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It is really foolish for markets, and an analyst thereof, to attribute so much importance to Washington. But with the government using borrowed money and its taxes, now called revenues to usurp an ever-expanding share of the GDP, it cannot be ignored. Government actions today do impact the future, but there is often a fuzzy relationship between the timing of cause and effect.

The current housing crisis is an example. The seeds of the current real estate debacle began in the late '70s when someone in the Carter administration decided that banks, having a physical presence in a neighborhood, must make loans there. Redlining those economically blighted areas would be considered an act of discrimination.

Until the Clinton administration took office, this law was ignored. It was then decided home ownership among lower income groups was a good thing, to be encouraged even if lending standards had to be relaxed. Banks, facing lawsuits for discrimination, relaxed their standards and aggressive lending to finance the overbuilding began. This enabled Wall Street to offer new investments to the world, enriching managers at Fannie and Freddie Mae as well as the brokers and investment bankers.

The creation and the dissolution of the real estate bubble is an epic tale, no longer contained at US borders. China, for example, is rumored to have a bubble waiting in the wings, to be punctured.

Today in Washington proposals to resolve the debt ceiling crises are being finalized in the House. The Senate says all 53 Dems will vote against it, so the House plan is a no-go. Sen. Reid claims to have a debt ceiling plan also; however, even Dem senators admit they have not seen a copy of the plan. The White House does not have a plan. Its only new input this morning is the accusation that the House plan, the only complete plan in play, being prepared by Speaker Boehner, will spoil Christmas, and Obama speaker Jay Carney said the House Repubs are acting "incredibly juvenile." Really?

Rumors are circulating that Boehner has the votes for his plan to pass the house. What the Democrat Senate will do then is a mystery. Republicans want to slow the Federal spending, now on steroids with the current administration. The Dems want a campaign issue to blame on the Repubs when the economy slows down further.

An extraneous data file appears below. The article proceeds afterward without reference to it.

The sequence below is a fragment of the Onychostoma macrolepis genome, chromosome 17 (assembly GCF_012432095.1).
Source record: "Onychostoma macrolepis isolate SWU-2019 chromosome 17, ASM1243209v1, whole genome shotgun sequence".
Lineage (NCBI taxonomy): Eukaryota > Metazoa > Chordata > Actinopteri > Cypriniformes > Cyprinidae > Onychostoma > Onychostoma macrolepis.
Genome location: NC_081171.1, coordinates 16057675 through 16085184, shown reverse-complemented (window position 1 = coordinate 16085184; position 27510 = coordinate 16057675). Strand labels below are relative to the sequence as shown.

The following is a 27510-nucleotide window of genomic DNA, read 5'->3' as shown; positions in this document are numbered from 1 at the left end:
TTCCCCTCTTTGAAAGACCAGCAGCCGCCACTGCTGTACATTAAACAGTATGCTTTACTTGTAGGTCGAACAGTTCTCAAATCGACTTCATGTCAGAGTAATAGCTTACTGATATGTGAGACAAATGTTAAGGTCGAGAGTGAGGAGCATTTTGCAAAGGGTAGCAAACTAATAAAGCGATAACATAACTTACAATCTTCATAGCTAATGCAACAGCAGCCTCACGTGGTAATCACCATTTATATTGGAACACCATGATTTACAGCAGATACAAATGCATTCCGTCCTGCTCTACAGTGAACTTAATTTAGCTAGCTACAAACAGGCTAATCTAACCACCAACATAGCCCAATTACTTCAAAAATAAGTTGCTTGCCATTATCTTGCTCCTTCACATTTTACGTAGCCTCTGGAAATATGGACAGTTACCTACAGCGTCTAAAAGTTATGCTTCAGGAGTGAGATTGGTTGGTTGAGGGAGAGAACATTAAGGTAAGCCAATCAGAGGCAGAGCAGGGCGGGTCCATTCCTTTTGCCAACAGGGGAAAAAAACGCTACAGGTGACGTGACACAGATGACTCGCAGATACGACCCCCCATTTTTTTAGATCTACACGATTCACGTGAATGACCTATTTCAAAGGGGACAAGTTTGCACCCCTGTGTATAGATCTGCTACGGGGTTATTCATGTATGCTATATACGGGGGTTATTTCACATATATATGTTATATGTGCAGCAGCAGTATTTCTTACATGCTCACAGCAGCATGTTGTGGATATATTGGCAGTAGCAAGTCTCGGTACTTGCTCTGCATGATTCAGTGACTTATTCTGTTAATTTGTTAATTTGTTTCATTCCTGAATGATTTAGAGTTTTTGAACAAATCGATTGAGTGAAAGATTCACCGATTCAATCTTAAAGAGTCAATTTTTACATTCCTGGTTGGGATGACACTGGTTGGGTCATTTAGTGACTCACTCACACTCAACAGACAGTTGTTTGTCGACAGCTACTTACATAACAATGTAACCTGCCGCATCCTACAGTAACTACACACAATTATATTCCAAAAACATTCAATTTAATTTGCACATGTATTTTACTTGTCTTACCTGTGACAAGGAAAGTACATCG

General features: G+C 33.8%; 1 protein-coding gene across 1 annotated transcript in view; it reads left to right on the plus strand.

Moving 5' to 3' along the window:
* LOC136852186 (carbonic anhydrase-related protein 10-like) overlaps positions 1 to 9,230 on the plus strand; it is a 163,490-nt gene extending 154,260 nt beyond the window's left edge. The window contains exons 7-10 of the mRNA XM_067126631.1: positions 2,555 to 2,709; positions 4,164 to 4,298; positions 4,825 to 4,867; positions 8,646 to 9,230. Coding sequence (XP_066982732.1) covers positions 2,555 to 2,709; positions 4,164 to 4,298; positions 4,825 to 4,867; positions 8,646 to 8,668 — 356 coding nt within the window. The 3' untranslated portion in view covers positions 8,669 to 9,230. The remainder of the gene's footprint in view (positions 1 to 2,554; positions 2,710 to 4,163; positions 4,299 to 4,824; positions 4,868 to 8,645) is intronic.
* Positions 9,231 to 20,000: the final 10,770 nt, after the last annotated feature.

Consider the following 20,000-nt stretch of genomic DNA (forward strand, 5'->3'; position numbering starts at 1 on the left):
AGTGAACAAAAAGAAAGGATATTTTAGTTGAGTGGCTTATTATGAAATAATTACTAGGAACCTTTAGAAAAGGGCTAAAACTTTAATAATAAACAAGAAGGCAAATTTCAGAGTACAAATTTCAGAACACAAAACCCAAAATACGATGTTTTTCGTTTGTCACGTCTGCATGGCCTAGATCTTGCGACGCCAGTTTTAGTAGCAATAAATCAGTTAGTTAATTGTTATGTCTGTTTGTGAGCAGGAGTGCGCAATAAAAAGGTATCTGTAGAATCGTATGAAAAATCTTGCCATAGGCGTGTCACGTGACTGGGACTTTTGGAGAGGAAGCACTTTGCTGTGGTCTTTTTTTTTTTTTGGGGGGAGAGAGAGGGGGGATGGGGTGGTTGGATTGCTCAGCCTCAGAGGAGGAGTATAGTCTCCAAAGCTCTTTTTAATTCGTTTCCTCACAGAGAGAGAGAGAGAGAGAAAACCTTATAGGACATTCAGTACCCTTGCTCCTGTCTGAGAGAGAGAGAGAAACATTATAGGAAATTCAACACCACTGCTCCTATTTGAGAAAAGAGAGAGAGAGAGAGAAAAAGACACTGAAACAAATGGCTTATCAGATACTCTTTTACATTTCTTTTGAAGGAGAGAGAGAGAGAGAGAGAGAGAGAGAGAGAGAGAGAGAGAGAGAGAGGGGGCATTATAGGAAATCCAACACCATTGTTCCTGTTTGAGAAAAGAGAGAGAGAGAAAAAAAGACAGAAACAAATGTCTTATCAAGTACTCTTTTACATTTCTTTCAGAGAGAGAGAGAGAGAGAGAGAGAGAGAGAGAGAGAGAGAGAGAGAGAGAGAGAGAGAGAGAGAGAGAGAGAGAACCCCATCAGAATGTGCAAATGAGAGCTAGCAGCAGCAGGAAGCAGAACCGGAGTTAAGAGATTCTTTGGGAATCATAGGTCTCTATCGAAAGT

Either way, a slowdown in the US economy seems likely. Consumption plus investments and government spending are the major ingredients for US growth. Don't look for the consumer to be aggressive with wages flat, unemployment up , and the price of gasoline acting as a stealth tax. Investors likewise cannot be anticipated to help. Threats of higher taxes, a bevy of new regulations, the stifling anti-business proclamations from the EPA, and Obamacare are all investment and job killers. Lastly, the state and local governments will also feel the pain of less federal money and reduced taxes, causing them to contract.

There is a train wreck coming and some of the Washington players, knowing they are unable to fix the problems, are now looking for ways to point the finger and share the blame. If there is a fix to this pickle, please tell me because I do not see it.

Granted a weaker USD might stimulate exports, but is the USD really going to remain that cheap? Bond rates in Europe outside of Germany are creeping higher with Spain and Italy 10-notes trading for 6%. Compare this with the ease the US sold $99B of three-, five- and seven-year paper. What if the USD does not remain weak?

We prefer to watch rather than take a stand in these treacherous markets. But do you really want to buy the Swiss franc, one of the most overvalued currencies, when specs are already long 86% of the futures open interest? The AUD printed a new high yesterday, but the open interest in the futures went down indicating shorts had to bail. Specs in the AUD are long 93.1% of the total OI. Is this still a buy? The yen keeps gaining on the USD, like the 76.21 earthquake high is a magnet. Perhaps that remains a safe buy versus the USD, but the 14 day RSI is 26.8. Remember the Chinese are the biggest trading partners of the Japanese and the Australians.

Some say the markets are always right, but if that is truly the case, why do the prices keep changing?

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Markets Perplexed as Washington Lumbers Toward the Debt Ceiling Finish LineMarkets Perplexed as Washington Lumbers Toward the Debt Ceiling Finish Line

Disclosure: I have no positions in any stocks mentioned, and no plans to initiate any positions within the next 72 hours.

Source: Markets Perplexed as D.C. Lumbers Toward Debt Ceiling Finish Line